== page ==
New legislation designed to significantly beef up regulatory oversight of freight brokers and freight forwarders operating within the trucking industry is drawing both praise and concern-- especially over a provision that substantially boosts the monetary bond brokers and freight forwarders must post to conduct business.

Introduced by Sen. Olympia Snowe (R-ME) and Sen. Amy Klobuchar (D-MN), the Motor Carrier Protection Act of 2010 (S. 3483), would make several critical changes to the operating requirements of brokers and freight forwarders.

For starters, the bill would Increase the required broker bond from $10,000 to $100,000 and expand that bond requirement to freight forwarders.

Next, it would establish significant penalties for violations of broker regulations, including unlimited liability for freight charges for conducting brokerage activities without a license or bond.

The bill also would clarify that trucking companies must have a broker or freight forwarder license and an appropriate bond in addition to their motor carrier operating authority to arrange freight for another carrier for compensation. This would in essence mean that motor carriers could not broker freight without a broker’s license, while ensuring that brokers could not haul freight without obtaining carriage authority from the Dept. of Transportation (DOT)

The legislation also creates a new requirement for brokers and freight forwarders to renew their operating authority annually, with the Federal Motor Carrier Safety Administration (FMCSA) required to revoke operating authority that is not renewed annually. Revenue generated from the renewal fees will be dedicated to FMCSA’s oversight and enforcement of broker regulations, the bill states.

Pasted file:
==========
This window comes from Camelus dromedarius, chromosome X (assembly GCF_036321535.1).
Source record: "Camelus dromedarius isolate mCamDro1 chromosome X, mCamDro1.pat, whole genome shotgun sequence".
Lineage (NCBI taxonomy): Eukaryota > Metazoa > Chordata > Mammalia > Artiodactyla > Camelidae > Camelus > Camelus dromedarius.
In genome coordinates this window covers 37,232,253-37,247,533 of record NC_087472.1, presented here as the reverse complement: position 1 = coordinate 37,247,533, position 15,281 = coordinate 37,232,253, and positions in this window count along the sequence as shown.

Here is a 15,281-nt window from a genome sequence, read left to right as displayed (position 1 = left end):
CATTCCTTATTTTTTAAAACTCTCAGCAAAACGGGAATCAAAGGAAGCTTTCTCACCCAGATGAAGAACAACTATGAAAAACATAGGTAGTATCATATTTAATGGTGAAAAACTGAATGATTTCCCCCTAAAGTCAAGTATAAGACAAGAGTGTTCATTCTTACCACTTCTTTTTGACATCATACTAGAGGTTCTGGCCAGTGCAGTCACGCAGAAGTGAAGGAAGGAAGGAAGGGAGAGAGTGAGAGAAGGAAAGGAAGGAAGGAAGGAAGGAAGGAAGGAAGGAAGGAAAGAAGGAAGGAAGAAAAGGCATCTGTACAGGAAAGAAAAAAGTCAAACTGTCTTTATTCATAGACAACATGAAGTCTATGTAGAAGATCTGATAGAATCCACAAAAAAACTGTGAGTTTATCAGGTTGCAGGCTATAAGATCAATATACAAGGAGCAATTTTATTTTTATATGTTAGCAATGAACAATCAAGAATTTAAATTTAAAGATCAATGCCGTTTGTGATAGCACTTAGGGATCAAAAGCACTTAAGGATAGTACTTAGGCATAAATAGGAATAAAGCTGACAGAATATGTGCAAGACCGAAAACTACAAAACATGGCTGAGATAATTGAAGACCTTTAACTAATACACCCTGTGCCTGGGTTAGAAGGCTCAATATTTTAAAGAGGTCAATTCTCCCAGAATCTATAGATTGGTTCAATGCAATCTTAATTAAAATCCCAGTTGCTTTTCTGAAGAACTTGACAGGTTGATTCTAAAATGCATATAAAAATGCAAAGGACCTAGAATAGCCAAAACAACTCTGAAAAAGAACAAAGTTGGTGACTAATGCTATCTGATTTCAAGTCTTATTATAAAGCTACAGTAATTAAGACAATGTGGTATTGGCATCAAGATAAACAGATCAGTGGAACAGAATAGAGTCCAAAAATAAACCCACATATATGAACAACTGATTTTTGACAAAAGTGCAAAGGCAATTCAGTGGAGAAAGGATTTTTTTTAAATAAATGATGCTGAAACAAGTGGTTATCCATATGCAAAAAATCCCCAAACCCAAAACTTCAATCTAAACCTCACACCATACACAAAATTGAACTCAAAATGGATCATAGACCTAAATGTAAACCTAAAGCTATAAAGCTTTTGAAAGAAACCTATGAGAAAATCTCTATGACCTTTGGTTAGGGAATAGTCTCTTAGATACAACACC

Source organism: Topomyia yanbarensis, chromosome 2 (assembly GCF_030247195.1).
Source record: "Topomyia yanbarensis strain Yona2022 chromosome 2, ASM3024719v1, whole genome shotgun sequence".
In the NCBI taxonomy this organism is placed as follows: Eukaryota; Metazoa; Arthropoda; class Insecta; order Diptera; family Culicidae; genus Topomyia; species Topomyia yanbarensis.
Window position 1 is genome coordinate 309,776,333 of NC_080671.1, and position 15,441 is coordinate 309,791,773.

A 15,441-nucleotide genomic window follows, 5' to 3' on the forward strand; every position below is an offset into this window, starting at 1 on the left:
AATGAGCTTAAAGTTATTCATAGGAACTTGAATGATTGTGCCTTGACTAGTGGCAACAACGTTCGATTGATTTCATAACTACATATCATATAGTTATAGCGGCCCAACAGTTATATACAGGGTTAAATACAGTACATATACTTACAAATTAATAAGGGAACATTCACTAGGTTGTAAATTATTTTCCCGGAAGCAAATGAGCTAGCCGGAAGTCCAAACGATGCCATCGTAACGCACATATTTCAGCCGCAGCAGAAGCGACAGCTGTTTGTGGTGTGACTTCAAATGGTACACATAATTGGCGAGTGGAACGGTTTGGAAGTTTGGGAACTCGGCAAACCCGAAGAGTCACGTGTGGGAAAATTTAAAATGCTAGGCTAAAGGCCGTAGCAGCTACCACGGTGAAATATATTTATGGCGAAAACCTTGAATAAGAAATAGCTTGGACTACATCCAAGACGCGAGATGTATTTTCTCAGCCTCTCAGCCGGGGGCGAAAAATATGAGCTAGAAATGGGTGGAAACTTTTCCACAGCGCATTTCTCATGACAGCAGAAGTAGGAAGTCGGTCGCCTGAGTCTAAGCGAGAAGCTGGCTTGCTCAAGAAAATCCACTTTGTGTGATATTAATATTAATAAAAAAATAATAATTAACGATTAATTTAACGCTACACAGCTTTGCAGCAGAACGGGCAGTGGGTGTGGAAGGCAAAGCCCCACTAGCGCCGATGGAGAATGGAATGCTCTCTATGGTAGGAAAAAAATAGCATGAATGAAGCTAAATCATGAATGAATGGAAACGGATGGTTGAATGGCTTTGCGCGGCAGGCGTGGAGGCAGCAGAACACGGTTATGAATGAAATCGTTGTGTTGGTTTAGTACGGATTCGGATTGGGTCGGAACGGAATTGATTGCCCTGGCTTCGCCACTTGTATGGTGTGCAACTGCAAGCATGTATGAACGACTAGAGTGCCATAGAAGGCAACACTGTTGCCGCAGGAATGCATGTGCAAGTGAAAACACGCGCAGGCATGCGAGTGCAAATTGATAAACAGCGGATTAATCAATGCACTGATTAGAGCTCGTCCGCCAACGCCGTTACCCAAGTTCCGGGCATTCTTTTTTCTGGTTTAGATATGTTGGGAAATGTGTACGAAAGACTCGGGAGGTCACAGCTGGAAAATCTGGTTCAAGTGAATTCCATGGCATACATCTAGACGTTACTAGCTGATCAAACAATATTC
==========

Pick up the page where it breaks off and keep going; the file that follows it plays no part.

“If passed, this law would put a stop to a system that allows rogue brokers and scam artists to operate unchecked,” said Todd Spencer, executive vp of the Owner-Operator Independent Drivers Assn. (OOIDA), which worked closely with both Senators and the Transportation Intermediaries Assn.—which represents brokers--- to develop this legislation.

“Too often, we’ve seen bad brokers get away with collecting payment from shippers but leaving truckers holding the bag,” Spencer said.

Some industry experts, however, question whether this legislation will achieve its expected goals.

“The biggest issue with this is the bond fee,” pointed out Tim Brady, consultant and FleetOwner columnist. “For many smaller brokers, that $100,000 bond translates into about a third of their annual earnings,” said Brady. So implementing it would force brokers to raise their fees-- thus further lowering the monies paid to truckers for hauling the freight or even pushing smaller brokers and forwarder out of business altogether.

By contrast, the $100,000 bond is a small cost to larger multi-million dollar national brokers, which could give them an advantage in the marketplace. “If the smaller brokers leave the business that would allow larger brokers to gain more control over the price of freight,” Brady noted.